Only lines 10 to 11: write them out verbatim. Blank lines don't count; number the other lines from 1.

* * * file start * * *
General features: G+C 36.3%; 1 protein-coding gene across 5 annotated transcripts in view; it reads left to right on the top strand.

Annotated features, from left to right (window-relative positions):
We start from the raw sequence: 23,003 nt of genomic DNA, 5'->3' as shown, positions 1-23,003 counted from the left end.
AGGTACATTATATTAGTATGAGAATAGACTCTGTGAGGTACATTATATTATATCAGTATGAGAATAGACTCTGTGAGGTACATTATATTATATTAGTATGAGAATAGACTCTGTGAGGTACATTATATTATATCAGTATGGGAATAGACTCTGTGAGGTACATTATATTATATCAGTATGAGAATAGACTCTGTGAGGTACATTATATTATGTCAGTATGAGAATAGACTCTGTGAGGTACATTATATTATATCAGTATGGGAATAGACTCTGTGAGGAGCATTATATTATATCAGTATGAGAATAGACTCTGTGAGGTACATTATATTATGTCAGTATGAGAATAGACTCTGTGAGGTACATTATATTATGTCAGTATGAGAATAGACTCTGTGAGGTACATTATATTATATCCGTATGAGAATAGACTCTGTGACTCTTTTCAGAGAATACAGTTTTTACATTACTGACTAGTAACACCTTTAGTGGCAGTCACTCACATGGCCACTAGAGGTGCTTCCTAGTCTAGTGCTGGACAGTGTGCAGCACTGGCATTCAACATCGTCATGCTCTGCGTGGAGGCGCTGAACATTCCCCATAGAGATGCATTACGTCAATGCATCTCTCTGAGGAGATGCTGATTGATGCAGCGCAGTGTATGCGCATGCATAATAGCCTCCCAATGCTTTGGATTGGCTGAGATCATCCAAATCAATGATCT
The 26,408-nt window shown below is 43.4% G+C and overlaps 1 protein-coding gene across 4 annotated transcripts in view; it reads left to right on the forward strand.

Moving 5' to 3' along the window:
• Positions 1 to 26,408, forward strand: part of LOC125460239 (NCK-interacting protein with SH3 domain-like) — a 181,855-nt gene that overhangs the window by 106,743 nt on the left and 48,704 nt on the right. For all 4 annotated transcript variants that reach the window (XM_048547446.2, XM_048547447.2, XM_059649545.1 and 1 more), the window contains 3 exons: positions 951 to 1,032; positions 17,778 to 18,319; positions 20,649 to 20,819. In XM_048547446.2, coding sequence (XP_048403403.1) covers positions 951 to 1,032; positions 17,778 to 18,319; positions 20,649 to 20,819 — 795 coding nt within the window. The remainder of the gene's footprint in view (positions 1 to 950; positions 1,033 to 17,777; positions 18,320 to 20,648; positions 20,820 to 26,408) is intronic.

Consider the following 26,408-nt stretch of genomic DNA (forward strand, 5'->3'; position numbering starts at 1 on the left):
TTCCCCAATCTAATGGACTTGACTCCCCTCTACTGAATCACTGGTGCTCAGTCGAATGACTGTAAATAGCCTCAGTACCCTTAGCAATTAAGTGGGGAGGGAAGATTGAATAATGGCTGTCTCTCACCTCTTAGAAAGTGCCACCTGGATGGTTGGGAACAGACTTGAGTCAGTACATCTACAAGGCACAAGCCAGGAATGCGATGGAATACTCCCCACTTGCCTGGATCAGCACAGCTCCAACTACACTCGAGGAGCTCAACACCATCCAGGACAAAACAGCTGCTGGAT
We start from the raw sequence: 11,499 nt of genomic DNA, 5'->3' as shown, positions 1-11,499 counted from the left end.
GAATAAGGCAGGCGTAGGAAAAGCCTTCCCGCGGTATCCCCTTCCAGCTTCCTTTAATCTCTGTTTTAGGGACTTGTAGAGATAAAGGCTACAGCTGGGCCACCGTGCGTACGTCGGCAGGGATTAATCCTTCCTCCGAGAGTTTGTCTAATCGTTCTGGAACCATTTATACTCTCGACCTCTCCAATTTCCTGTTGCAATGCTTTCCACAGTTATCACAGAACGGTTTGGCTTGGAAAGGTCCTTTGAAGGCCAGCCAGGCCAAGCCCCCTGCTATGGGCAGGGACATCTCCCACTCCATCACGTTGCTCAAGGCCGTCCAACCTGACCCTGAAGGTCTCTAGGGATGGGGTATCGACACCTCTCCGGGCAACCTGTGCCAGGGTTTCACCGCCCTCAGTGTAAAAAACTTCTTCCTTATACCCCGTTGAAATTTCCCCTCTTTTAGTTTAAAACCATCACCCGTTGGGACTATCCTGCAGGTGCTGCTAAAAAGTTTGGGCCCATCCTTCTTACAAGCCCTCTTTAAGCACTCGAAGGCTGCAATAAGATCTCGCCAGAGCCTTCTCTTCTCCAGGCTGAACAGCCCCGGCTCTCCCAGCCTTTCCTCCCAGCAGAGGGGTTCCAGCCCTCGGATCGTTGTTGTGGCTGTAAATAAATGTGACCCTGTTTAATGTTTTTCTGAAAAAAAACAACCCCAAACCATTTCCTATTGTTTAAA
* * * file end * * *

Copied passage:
We start from the raw sequence: 11,499 nt of genomic DNA, 5'->3' as shown, positions 1-11,499 counted from the left end.
GAATAAGGCAGGCGTAGGAAAAGCCTTCCCGCGGTATCCCCTTCCAGCTTCCTTTAATCTCTGTTTTAGGGACTTGTAGAGATAAAGGCTACAGCTGGGCCACCGTGCGTACGTCGGCAGGGATTAATCCTTCCTCCGAGAGTTTGTCTAATCGTTCTGGAACCATTTATACTCTCGACCTCTCCAATTTCCTGTTGCAATGCTTTCCACAGTTATCACAGAACGGTTTGGCTTGGAAAGGTCCTTTGAAGGCCAGCCAGGCCAAGCCCCCTGCTATGGGCAGGGACATCTCCCACTCCATCACGTTGCTCAAGGCCGTCCAACCTGACCCTGAAGGTCTCTAGGGATGGGGTATCGACACCTCTCCGGGCAACCTGTGCCAGGGTTTCACCGCCCTCAGTGTAAAAAACTTCTTCCTTATACCCCGTTGAAATTTCCCCTCTTTTAGTTTAAAACCATCACCCGTTGGGACTATCCTGCAGGTGCTGCTAAAAAGTTTGGGCCCATCCTTCTTACAAGCCCTCTTTAAGCACTCGAAGGCTGCAATAAGATCTCGCCAGAGCCTTCTCTTCTCCAGGCTGAACAGCCCCGGCTCTCCCAGCCTTTCCTCCCAGCAGAGGGGTTCCAGCCCTCGGATCGTTGTTGTGGCTGTAAATAAATGTGACCCTGTTTAATGTTTTTCTGAAAAAAAACAACCCCAAACCATTTCCTATTGTTTAAA